B2B still to fulfil promise

Manage, communicate, automate, integrate

Business to Business (B2B) was meant to revolutionise the way that organisations did business. The development of marketplaces meant that products and services could be bought and sold with massively reduced effort in terms of both time and money.

Unlike many of the so-called advances of the new economy, the B2B model isn't flawed - the opportunity to save costs by improving the effectiveness and efficiencies of the procurement operation as well as reducing the number of pen-pushers and bean-counters is attractive to every organisation.

So, it should be good news - but not every organisation is finding the benefits. One of the main problems faced, like the adoption of many of the new technologies, is the need for integration - registering on an exchange is one thing but getting the information flowing through the rest of the IT systems is another.

Added to that is the need for content management, not content management in the usual sense of the word but the ability to maintain company catalogues on line. Finally, and perhaps most surprisingly, is that many companies are simply surprised by the amount of cooperation needed to operate in an exchange environment.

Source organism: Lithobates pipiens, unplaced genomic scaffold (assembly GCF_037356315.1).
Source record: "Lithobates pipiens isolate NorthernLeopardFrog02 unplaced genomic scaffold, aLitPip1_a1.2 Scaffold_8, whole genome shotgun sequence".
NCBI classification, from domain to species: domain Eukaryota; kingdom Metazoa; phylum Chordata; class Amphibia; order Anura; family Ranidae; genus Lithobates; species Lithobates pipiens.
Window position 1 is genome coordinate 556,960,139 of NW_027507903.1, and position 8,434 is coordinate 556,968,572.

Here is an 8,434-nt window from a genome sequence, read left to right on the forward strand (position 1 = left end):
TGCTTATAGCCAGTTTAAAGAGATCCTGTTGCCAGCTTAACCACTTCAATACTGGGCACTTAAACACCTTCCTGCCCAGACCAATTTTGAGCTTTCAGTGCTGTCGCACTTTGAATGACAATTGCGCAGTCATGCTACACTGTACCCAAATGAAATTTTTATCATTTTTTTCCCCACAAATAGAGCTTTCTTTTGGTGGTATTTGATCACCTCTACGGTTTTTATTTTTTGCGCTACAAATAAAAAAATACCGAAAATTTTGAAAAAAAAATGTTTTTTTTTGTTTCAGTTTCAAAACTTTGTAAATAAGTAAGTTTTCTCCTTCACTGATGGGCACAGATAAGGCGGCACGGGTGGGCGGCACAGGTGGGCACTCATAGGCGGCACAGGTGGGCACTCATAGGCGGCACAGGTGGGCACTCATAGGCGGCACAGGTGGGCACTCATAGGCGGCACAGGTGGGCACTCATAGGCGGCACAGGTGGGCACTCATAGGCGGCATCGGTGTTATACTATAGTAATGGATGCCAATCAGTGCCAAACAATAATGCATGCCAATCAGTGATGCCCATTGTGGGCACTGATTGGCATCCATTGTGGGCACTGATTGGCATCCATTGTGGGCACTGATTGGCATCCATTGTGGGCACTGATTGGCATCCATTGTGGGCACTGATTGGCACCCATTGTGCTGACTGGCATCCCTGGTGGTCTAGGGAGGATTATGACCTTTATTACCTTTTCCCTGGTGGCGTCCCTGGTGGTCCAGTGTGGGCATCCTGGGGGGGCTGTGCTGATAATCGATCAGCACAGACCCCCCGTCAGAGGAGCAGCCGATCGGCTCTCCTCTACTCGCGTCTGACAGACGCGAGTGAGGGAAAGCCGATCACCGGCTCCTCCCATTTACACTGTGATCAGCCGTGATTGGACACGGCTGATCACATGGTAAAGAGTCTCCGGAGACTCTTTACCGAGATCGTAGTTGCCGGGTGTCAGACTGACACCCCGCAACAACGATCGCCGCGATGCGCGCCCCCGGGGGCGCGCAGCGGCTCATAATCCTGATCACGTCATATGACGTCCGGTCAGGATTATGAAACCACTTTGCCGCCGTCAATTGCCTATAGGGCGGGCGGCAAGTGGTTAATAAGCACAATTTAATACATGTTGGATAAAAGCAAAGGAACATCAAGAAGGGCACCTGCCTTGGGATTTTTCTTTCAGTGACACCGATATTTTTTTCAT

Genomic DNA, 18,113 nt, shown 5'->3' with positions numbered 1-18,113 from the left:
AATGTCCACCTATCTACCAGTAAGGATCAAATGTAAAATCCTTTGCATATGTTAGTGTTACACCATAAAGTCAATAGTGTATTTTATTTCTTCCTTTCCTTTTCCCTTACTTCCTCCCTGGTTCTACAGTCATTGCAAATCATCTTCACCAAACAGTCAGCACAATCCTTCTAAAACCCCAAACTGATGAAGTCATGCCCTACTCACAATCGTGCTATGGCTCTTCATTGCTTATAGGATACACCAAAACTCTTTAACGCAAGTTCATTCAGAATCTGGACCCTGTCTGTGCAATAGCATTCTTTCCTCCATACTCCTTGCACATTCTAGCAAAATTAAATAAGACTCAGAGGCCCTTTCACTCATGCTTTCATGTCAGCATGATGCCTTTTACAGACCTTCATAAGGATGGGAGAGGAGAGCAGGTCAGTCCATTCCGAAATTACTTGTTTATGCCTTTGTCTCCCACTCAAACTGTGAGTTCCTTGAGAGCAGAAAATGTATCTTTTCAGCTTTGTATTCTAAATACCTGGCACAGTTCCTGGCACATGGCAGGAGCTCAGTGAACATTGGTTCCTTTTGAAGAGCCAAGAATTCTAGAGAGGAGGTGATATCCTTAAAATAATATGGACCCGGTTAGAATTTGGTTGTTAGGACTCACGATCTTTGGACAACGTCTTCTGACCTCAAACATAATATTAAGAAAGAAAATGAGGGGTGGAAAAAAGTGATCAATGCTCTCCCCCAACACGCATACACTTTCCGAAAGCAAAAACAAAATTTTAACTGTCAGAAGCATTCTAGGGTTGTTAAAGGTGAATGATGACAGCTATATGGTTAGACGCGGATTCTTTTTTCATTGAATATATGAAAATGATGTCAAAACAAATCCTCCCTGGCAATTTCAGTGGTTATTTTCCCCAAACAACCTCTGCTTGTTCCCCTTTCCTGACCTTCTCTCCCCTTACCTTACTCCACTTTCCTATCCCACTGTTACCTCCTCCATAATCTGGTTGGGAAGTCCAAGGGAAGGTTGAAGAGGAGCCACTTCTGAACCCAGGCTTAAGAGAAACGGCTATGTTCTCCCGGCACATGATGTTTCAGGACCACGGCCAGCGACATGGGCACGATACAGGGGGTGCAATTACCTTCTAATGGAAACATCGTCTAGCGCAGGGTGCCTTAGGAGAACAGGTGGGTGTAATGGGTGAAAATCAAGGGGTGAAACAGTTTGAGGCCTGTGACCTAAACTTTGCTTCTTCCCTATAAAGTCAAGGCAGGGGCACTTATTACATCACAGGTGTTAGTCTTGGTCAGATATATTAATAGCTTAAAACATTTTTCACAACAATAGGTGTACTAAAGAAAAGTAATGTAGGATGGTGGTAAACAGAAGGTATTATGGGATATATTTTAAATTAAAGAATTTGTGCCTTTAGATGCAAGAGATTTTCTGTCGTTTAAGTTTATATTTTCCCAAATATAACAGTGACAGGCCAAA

An effective B2B implementation has several key components. First is the ability to manage information; this may come as a surprise as that is the fundamental function of IT systems. We all know that there is far more information around these days than ever before, and today's ever increasingly complex business environment requires the most effective and efficient management of this information possible.

Communication is another key to success. Obviously, entry into a trading exchange requires communication with other participants and with the globalisation of business enabled by the Internet it is important to consider that third parties will be in a number of locations around the world.

After that it's down to automation, again another basic IT function, and in order to get the best of your B2B exchange you need to look at the automation of areas over and above where you might usually consider, such as automation of workflow approval.

Fortunately, or perhaps unfortunately, it all comes back to integration. In order to get the full benefits of B2B, organisations must be linked up fully internally before linking themselves up with third parties. Eventually organisations will integrate and will gain the full benefits offered by B2B, and many other technologies. Until then, they and their systems will continue to exist as islands.

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